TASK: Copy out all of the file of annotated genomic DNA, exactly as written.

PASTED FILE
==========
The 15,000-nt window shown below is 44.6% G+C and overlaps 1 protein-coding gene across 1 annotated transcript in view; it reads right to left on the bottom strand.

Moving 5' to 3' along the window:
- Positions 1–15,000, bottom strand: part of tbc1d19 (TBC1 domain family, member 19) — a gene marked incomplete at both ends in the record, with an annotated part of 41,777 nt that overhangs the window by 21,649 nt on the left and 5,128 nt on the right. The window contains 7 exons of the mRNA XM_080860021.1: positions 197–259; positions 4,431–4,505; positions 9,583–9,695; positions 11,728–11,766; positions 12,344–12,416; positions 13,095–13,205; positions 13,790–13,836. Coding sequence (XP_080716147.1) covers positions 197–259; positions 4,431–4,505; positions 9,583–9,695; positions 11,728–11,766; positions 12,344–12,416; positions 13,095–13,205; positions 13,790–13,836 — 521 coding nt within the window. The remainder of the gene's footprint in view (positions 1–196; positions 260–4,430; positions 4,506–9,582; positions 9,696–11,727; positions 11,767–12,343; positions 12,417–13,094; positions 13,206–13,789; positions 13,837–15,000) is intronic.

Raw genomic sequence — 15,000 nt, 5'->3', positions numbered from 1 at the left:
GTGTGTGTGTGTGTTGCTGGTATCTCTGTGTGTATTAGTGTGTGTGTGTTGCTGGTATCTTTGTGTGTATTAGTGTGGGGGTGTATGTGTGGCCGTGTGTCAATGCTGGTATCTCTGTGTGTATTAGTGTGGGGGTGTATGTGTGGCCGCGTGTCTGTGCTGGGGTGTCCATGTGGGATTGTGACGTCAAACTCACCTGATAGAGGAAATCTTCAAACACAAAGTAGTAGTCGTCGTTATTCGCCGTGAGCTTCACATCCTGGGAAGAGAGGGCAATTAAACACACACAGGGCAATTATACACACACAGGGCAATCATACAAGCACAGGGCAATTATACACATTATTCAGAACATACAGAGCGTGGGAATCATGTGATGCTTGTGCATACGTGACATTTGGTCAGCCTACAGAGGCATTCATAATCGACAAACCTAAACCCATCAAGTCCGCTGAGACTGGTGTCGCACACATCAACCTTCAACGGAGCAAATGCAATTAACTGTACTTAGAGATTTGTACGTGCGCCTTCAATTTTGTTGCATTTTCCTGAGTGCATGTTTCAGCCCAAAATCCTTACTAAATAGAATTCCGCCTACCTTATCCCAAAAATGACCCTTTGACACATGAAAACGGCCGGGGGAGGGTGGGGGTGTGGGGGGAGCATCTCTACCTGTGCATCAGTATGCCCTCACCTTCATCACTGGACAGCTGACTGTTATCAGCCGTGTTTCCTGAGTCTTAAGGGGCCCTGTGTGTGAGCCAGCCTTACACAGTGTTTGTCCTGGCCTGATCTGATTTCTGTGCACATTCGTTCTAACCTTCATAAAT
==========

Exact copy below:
The 15,000-nt window shown below is 44.6% G+C and overlaps 1 protein-coding gene across 1 annotated transcript in view; it reads right to left on the bottom strand.

Moving 5' to 3' along the window:
- Positions 1–15,000, bottom strand: part of tbc1d19 (TBC1 domain family, member 19) — a gene marked incomplete at both ends in the record, with an annotated part of 41,777 nt that overhangs the window by 21,649 nt on the left and 5,128 nt on the right. The window contains 7 exons of the mRNA XM_080860021.1: positions 197–259; positions 4,431–4,505; positions 9,583–9,695; positions 11,728–11,766; positions 12,344–12,416; positions 13,095–13,205; positions 13,790–13,836. Coding sequence (XP_080716147.1) covers positions 197–259; positions 4,431–4,505; positions 9,583–9,695; positions 11,728–11,766; positions 12,344–12,416; positions 13,095–13,205; positions 13,790–13,836 — 521 coding nt within the window. The remainder of the gene's footprint in view (positions 1–196; positions 260–4,430; positions 4,506–9,582; positions 9,696–11,727; positions 11,767–12,343; positions 12,417–13,094; positions 13,206–13,789; positions 13,837–15,000) is intronic.

Raw genomic sequence — 15,000 nt, 5'->3', positions numbered from 1 at the left:
GTGTGTGTGTGTGTTGCTGGTATCTCTGTGTGTATTAGTGTGTGTGTGTTGCTGGTATCTTTGTGTGTATTAGTGTGGGGGTGTATGTGTGGCCGTGTGTCAATGCTGGTATCTCTGTGTGTATTAGTGTGGGGGTGTATGTGTGGCCGCGTGTCTGTGCTGGGGTGTCCATGTGGGATTGTGACGTCAAACTCACCTGATAGAGGAAATCTTCAAACACAAAGTAGTAGTCGTCGTTATTCGCCGTGAGCTTCACATCCTGGGAAGAGAGGGCAATTAAACACACACAGGGCAATTATACACACACAGGGCAATCATACAAGCACAGGGCAATTATACACATTATTCAGAACATACAGAGCGTGGGAATCATGTGATGCTTGTGCATACGTGACATTTGGTCAGCCTACAGAGGCATTCATAATCGACAAACCTAAACCCATCAAGTCCGCTGAGACTGGTGTCGCACACATCAACCTTCAACGGAGCAAATGCAATTAACTGTACTTAGAGATTTGTACGTGCGCCTTCAATTTTGTTGCATTTTCCTGAGTGCATGTTTCAGCCCAAAATCCTTACTAAATAGAATTCCGCCTACCTTATCCCAAAAATGACCCTTTGACACATGAAAACGGCCGGGGGAGGGTGGGGGTGTGGGGGGAGCATCTCTACCTGTGCATCAGTATGCCCTCACCTTCATCACTGGACAGCTGACTGTTATCAGCCGTGTTTCCTGAGTCTTAAGGGGCCCTGTGTGTGAGCCAGCCTTACACAGTGTTTGTCCTGGCCTGATCTGATTTCTGTGCACATTCGTTCTAACCTTCATAAAT